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Cellular Network Operators employ teams who specialize in identifying and eliminating interference to maintain network quality. However, interference poses a unique challenge to device manufacturers as well. Engineers are finding that even when they use a "certified" solution, they are still having problems establishing a radio link and maintaining communications in the field. Diagnosing these problems with a real-time spectrum will help you characterize what's happeng to your device in the prescence of all the other devices using the same spectrum.

What is Interference Hunting?

Interference hunting is the art/science of finding sources of RF interference within a network area and neutralizing its effects.

Interference hunting has become common practice with network providers. This trend is driven by a greater number of wireless network users expect high quality and reliable access.

Quick resolution of network issues requires fieldready tools that allow interference hunters to observe the RF spectrum in real time.

How To Troubleshoot A Radio Link
  1. Characterize the Radio Link - Draw a picture of what "good" looks like using the radio specifications.
  2. Analyze the Radio Link in Real Time - View the signal in real time to look for anomalies.
  3. Characterize the RF Environment - See the complete picture by seeing how the signal interacts with others in its environment.

Now that you can see the problem, you can get on with fixing it.

Combatting Interference

Interference Hunting made fast, easy and inexpensive for M2M connectivity in Factory Automation/ Industrial Process Control and Spectrum Management.

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RSA500 USB Spectrum Analyzer.
Field Friendly for Interference Hunters, Network Installers, and Maintenance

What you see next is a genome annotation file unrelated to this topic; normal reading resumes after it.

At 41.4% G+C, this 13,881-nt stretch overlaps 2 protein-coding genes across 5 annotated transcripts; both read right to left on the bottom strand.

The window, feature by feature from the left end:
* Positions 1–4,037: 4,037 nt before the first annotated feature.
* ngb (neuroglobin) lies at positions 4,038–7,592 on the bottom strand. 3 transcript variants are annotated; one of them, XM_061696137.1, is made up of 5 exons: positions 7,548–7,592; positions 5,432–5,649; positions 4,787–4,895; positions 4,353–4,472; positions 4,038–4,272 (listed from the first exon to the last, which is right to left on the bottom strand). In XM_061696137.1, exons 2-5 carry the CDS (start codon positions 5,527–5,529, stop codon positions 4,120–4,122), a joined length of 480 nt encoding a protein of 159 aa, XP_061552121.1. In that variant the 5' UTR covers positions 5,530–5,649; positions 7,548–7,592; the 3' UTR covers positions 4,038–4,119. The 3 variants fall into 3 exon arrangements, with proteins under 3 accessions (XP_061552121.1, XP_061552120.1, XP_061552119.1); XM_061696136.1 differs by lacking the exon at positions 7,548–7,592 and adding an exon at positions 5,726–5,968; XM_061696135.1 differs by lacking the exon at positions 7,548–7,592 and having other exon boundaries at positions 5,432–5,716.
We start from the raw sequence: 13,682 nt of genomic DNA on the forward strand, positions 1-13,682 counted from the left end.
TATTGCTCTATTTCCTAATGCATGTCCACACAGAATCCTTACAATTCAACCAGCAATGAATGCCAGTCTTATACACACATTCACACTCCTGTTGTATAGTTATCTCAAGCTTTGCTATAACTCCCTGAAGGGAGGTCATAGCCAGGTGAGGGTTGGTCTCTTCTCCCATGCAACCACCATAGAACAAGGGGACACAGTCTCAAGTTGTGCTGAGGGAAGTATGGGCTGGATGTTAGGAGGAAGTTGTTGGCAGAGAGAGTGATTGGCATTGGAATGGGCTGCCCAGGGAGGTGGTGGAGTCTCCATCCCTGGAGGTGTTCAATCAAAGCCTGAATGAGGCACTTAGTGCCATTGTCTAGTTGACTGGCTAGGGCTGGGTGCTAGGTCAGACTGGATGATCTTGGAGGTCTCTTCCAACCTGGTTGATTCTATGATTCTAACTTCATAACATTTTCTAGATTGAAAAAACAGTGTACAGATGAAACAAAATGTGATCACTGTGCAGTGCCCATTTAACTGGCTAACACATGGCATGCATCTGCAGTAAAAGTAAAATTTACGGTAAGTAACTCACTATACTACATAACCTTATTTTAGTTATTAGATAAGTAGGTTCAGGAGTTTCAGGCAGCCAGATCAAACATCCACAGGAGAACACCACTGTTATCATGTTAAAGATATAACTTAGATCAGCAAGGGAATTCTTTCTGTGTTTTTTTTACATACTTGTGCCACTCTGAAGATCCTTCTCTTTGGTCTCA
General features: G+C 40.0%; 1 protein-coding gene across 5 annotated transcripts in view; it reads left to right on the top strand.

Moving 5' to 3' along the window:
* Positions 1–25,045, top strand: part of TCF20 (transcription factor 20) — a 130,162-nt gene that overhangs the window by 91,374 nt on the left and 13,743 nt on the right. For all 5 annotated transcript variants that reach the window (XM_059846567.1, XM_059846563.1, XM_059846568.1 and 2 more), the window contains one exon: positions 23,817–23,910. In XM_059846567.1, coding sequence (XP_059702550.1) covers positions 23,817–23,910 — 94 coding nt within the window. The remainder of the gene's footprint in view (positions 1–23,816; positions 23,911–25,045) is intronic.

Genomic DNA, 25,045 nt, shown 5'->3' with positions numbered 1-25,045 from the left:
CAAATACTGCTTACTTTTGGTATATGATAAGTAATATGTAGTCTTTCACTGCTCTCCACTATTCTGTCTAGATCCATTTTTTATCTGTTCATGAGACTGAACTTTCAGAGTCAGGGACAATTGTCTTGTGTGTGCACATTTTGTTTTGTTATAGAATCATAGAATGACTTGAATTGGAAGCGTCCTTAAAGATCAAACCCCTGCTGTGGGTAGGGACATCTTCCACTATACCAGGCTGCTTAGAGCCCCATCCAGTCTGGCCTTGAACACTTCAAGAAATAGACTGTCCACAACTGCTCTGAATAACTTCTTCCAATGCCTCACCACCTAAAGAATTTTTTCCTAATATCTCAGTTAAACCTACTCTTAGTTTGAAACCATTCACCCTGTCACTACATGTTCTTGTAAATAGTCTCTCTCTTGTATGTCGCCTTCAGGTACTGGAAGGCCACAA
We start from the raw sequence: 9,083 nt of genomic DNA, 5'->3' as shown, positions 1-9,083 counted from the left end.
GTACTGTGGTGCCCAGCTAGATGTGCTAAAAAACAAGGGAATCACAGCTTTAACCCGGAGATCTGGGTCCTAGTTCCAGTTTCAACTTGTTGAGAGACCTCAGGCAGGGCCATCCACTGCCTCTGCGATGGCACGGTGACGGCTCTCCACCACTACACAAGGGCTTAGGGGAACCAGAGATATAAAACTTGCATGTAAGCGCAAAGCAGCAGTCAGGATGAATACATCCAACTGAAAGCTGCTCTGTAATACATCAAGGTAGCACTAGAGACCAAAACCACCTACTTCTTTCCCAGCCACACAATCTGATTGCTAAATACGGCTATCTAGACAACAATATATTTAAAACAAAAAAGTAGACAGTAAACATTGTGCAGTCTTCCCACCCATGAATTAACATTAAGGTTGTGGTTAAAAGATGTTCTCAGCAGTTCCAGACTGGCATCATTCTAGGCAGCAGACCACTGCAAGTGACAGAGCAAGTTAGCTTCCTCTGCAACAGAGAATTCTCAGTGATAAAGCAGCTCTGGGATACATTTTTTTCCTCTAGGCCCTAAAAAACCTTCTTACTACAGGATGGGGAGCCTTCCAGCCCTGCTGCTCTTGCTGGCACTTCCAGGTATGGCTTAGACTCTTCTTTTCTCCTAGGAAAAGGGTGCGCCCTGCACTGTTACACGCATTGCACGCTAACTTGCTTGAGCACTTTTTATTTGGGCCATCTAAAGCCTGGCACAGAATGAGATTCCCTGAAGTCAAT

• Compact size and low weight - fits easily in your backpack and easy to carry around in the field
  • Ruggedized Mil-Std PRF-28800F Class 2 to operate in harsh conditions
  • Battery powered with 4 hours of run time
  • Collaborate with HQ sharing field data recorded on your Windows tablet
Fast interference hunting and spectrum compliance made easy
  • Quickly discover co-channel interference and transients with DPX
  • Easily classify interference with signal classification and LTE BTS-ID
  • Keep up with changes in spectrum allocation and new interferers with an open, customizable and shared signal database
Advanced RF analysis where ever you go
  • Full-featured spectrum and signal analyzer up to 7.5GHz with a tracking generator
  • 40 MHz acquisition bandwidth
  • +30 dBm to -162 dBm measurement range
  • Free SignalVu-PC VSA Software with 17 free measurements including spectrogram


The Internet of Things is more than just a buzzword. It is an opportunity to create additional customer value through smart devices and analytics. To some teams building IoT devices, hardware is just the beginning. At Tektronix, we believe that hardware is the foundation upon which you build software and analytics capabilities. Overcoming the challenges presented in this eBook allows you to build that foundation to make Internet of Things even more resilient.

In this book, we've given a general overview of the six key challenges facing device makers when building devices with wireless communications and/or battery operation.More information on these topics can be found at, where you will find technical tutorials about each challenge. Articles, webinars, videos, blogs, and much more can be found at to support all of your electronic ventures.

Putting together an IoT ready test suite does not need to be expensive or difficult.Tektronix's offerings, which include instruments, software, and service, can cover all of your needs while still presenting tremendous value. To learn more about our solutions, access more educational resources, get in touch with one of our expert or request a quote, please visit We are looking forward to partnering with you.

Find more valuable resources at TEK.COM

Copyright © Tektronix. All rights reserved. Tektronix products are covered by U.S. and foreign patents, issued and pending. Information in this publication supersedes that in all previously published material. Specification and price change privileges reserved. TEKTRONIX and TEK are registered trademarks of Tektronix, Inc. All other trade names referenced are the service marks, trademarks or registered trademarks of their respective companies.